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8 Iyar, 5784 - May 16, 2024 | Mordecai Plaut, director Published Weekly










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A Reiner Mentsch, A Reiner Torah: HaRav Moshe Soloveitchik zt'l

Adapted by Moshe Musman


Rav Wolff Rosengarten Speaks to Yated Ne'eman about his friend and colleague HaRav Moshe Soloveitchik zt'l, in honor of his first yahrtzeit. He was niftar 19 Iyar, 5755. This was first published in 5756 (1996).

For Part I of this series click here.

For Part III of this series click here.

Part II

In the first part we learned about Rav Wolff Rosengarten and about the early years of HaRav Moshe Soloveitchik's life in eastern Europe, Switzerland and Eretz Yisroel.

Lucerne and Lake Lucerne

Private Leadership: Seeing but Unseen

When the yeshiva reopened its doors in Lucerne, there were ten talmidim. The number gradually rose to between fifty and sixty, which represented very significant progress for those times. There were few Jewish youths in Switzerland altogether and of these, only a mere handful were possible candidates for full time learning.

After leading the yeshiva for ten years and raising a nucleus of sincere and dedicated bnei Torah, Reb Moshe's sense of responsibility again dictated that it was time to move. His children were growing older and he wanted to raise them in a community where Torah life was stronger.

We can be sure that resigning his position as rosh yeshiva posed no problem for him. Indeed, he attached no importance whatsoever to the title of "rosh yeshiva" and the prestige of the position. For example, he never agreed to the establishment of a special shiur which he alone, as rosh yeshiva, would deliver. It was arranged that all the maggidei shiur would deliver a shiur in rotation and Reb Moshe took his turn along with the others.

In recalling his rebbe's utter self effacement, one of his talmidim described the occasion when a South American businessman paid a passing visit to the yeshiva. "Who is the rosh yeshiva?" asked the visitor, when mincha was over. The talmid motioned in Reb Moshe's direction.

Going over to Reb Moshe and addressing him, the man asked, "Are you the rosh yeshiva?"

Reb Moshe looked at him and replied, "I don't know," upon which the man asked, "So what is your function here?"

Waving his hand in a gesture of belittlement, Reb Moshe answered, "I learn a little with the bochurim."

Indeed, upon leaving Lucerne for Zurich, Reb Moshe remarked to the bochurim that were it up to him, he would prefer to be the shammos of a beis haknesses. But the choice was not his, for he had a family to support and this alone was what had led him to take up the post of rosh yeshiva.

Even Reb Moshe's personal ties with the institution to which he had devoted all his energies did not hamper him from moving on when he felt he had to. After having spent a decade nurturing in the talmidim an awareness of the centrality of Torah learning in Jewish life, and having been deeply involved with their progress and that of the yeshiva, he was ready to loosen these bonds as soon as he felt that other responsibilities took precedence.

Reb Wolff suggests that Reb Moshe may also have had some inkling of the role he was destined to play in effecting a spiritual revival right across Western Europe. HaRav Yitzchok Dov Koppelman took over as rosh yeshiva and Reb Moshe moved to Zurich in 1964.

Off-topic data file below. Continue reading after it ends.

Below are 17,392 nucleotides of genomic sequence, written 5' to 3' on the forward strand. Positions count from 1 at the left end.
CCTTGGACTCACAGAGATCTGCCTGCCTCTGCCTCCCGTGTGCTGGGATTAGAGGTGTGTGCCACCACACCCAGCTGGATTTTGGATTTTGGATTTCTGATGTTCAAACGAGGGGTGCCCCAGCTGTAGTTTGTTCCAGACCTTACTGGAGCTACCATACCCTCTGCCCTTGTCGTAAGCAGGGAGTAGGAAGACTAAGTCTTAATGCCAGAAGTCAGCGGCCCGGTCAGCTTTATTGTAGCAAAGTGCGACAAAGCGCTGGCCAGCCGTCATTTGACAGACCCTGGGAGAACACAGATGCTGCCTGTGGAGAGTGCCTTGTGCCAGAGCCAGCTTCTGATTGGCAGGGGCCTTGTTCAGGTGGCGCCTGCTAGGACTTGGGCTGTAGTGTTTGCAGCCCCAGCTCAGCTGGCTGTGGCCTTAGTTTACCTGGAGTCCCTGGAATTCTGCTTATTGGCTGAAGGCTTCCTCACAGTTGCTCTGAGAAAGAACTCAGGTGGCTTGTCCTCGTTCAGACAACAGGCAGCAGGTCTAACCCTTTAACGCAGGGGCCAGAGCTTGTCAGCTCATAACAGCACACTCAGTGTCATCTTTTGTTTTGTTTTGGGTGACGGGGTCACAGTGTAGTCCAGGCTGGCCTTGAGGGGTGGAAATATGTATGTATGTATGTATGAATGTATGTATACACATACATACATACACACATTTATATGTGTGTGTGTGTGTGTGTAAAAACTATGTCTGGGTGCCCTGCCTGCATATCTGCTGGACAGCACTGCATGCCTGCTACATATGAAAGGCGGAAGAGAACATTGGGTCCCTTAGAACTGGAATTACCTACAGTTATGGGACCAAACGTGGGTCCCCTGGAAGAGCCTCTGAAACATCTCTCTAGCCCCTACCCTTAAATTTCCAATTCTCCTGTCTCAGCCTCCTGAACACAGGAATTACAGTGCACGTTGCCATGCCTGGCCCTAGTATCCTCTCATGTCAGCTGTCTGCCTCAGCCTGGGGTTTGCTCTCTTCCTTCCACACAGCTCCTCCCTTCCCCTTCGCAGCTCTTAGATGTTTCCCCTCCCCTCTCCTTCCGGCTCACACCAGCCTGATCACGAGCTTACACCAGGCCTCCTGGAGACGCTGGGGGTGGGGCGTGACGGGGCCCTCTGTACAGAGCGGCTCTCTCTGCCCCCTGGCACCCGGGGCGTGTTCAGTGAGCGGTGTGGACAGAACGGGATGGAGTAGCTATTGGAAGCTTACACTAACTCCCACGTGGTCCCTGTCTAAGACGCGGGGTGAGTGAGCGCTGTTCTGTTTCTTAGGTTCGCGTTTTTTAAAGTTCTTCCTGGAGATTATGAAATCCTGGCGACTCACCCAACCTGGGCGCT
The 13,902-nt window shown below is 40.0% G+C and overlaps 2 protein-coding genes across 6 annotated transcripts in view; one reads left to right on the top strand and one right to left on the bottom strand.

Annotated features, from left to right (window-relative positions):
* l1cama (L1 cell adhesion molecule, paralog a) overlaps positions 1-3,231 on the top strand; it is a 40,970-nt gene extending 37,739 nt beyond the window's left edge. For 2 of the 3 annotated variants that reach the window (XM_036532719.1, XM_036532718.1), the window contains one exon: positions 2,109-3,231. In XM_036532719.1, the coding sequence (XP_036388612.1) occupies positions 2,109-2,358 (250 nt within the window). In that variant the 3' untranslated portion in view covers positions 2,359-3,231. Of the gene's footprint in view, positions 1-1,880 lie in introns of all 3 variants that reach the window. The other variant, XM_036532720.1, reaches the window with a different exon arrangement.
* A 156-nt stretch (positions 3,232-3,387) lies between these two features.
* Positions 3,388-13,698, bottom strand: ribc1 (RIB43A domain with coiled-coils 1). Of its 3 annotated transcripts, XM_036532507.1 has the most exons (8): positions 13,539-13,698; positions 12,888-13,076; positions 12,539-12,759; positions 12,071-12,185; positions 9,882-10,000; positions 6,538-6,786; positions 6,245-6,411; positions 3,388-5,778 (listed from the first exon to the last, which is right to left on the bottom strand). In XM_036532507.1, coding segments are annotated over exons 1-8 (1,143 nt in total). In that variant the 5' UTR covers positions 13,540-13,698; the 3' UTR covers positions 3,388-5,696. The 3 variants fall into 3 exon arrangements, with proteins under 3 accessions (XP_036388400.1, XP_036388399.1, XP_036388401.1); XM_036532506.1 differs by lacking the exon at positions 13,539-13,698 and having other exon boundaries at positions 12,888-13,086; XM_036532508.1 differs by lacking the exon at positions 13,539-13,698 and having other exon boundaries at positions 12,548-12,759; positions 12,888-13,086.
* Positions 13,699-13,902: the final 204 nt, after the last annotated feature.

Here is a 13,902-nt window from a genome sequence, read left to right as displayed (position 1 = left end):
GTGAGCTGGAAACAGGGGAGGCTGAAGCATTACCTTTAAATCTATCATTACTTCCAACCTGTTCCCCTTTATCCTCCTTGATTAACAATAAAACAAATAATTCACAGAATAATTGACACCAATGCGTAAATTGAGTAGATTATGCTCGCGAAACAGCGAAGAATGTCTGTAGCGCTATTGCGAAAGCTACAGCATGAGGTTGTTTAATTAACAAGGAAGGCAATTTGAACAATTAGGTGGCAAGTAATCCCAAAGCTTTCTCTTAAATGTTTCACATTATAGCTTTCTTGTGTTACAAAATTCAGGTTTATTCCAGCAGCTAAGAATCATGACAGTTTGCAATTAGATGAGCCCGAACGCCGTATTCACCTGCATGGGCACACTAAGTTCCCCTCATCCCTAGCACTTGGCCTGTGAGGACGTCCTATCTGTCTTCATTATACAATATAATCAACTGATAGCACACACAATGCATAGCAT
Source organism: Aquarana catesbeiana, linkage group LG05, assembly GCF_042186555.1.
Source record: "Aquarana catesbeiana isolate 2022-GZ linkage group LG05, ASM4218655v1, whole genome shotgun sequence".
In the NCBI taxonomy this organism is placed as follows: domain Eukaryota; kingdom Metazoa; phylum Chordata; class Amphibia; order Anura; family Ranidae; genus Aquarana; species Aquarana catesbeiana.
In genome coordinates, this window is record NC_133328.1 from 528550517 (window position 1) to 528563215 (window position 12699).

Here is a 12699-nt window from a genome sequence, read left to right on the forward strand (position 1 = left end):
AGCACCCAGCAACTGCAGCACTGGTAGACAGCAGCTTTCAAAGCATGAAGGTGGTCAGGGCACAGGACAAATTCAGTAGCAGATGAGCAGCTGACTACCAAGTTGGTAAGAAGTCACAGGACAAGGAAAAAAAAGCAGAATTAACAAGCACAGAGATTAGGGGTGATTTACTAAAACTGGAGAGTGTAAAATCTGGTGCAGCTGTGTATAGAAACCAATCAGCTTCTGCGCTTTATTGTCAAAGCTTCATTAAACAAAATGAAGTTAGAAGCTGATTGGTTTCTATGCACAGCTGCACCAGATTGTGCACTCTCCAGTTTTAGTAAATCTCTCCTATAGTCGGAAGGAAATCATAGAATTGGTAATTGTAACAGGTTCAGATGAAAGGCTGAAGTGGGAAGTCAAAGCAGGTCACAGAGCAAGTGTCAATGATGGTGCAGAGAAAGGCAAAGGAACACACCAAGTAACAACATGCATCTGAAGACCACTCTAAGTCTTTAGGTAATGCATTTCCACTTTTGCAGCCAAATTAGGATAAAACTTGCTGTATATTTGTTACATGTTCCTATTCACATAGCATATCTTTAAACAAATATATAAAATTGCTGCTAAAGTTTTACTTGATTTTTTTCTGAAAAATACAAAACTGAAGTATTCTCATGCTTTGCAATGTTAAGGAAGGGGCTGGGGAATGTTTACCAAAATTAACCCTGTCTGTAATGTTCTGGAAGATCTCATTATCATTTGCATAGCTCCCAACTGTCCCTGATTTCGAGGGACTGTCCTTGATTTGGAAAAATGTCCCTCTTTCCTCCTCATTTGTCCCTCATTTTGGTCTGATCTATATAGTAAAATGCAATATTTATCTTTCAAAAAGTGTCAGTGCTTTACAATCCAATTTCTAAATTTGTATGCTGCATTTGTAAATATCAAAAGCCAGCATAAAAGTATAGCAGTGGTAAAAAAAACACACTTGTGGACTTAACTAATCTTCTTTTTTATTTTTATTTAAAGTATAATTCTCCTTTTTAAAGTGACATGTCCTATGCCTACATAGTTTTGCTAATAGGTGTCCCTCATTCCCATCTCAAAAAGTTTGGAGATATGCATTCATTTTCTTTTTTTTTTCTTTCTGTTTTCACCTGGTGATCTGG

The Jewish area of Zurich

Reb Wolff recalls that several proposals for his absorption into local communal life were suggested to Reb Moshe upon his arrival in Zurich. However he decided against taking up any official position and began instead to deliver the regular shiurim that continued for thirty years.

He taught any and every subject: gemora, mishnayos, Minchas Chinuch, sefer Mishlei, Ovos and hashkofo. One series of shiurim, which went on for many months, elucidated the Rambam's Thirteen Principles. For thirteen years he delivered a shiur on sefer Tehillim. Sometimes, an entire shiur would be devoted to explaining the idea expressed in a single posuk.

The only rest Reb Moshe got over weekends was from the incessant ringing of the telephone. On Friday nights, he hardly slept at all. On Shabbos, his shiurim were attended by between a hundred and two hundred people, some of whom walked for over an hour in order to be there. The main part of the shiur was on Minchas Chinuch followed by aggada, and concluding with Tehillim. He got little rest on motzei Shabbos.

HaRav Yitzchok Dov Koppleman zt"l

At an early hour on Sunday morning he delivered his first shiur, to which people would come from all over Switzerland. This was followed by two shiurim on Minchas Chinuch and a shiur on mishnayos.

He would plumb the depths of the sugyos and spread out their treasures so that they could be appreciated by each and every one of the participants. His explanations of the general principles of halacha, of the fine details and of the Torah outlook on life were all crystal clear. His face would shine as he delivered his lessons in his own, unique, lyrical manner of speaking.

Every shiur was thoroughly prepared beforehand — even a seemingly simple shiur in mishnayos. His rebbetzin told Reb Wolff that before delivering a shiur in the yeshiva, Reb Moshe would be closeted away in his room, deeply immersed in the sugya and unapproachable.

The level and size of the audience made absolutely no difference. In order to transmit Torah faithfully, the transmitter has to be selflessly dedicated to achieving a thorough and truthful understanding. While the final delivery must be modified to suit the level and type of audience, the toil and labor that must be expended beforehand in order to achieve a true understanding, must never be changed.

The fact that he was not associated with any particular group meant that Reb Moshe's guidance and leadership were sought by all who truly recognized and valued them. While he never sought leadership nor assumed any of its trappings, the circle of people who placed themselves under his influence grew steadily wider and wider.

"Many communal issues found their way to his door," says Reb Wolff. "There are many people who are completely immersed in Torah, learning day and night. They do not want to be troubled as they progress in their ascent heavenward, especially if they are gifted individuals, capable of limitless attainments and possessing abilities that enable them to raise themselves to unbelievable vistas.